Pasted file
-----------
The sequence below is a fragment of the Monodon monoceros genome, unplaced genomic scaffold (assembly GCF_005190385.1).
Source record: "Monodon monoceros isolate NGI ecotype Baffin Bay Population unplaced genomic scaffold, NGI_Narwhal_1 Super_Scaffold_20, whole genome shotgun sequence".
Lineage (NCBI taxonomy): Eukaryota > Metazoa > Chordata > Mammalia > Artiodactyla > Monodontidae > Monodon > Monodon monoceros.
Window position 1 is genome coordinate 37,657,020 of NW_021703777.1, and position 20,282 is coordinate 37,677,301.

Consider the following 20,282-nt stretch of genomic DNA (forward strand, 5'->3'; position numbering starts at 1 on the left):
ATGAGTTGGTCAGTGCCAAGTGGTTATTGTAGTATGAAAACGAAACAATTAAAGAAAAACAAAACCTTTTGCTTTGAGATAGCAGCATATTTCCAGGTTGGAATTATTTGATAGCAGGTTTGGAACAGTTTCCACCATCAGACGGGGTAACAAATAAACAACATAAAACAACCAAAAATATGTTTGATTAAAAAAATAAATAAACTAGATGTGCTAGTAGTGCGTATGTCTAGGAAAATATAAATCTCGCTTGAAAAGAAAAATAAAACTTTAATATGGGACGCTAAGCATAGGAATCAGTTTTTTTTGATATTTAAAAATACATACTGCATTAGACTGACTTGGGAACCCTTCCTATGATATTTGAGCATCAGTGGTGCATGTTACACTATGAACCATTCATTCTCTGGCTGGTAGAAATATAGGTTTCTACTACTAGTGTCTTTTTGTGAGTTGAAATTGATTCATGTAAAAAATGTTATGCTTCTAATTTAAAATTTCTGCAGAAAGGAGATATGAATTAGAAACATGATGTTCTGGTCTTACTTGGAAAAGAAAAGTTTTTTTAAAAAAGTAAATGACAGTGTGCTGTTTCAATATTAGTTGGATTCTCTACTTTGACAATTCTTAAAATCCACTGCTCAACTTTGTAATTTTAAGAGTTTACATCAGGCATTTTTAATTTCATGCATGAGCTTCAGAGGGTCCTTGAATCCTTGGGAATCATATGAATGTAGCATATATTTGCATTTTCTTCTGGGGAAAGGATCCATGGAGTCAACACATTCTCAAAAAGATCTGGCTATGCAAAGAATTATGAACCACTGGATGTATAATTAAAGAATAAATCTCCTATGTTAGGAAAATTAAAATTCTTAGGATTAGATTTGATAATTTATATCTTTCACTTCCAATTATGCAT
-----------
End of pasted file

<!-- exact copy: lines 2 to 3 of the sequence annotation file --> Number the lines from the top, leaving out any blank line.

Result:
Source record: "Monodon monoceros isolate NGI ecotype Baffin Bay Population unplaced genomic scaffold, NGI_Narwhal_1 Super_Scaffold_20, whole genome shotgun sequence".
Lineage (NCBI taxonomy): Eukaryota > Metazoa > Chordata > Mammalia > Artiodactyla > Monodontidae > Monodon > Monodon monoceros.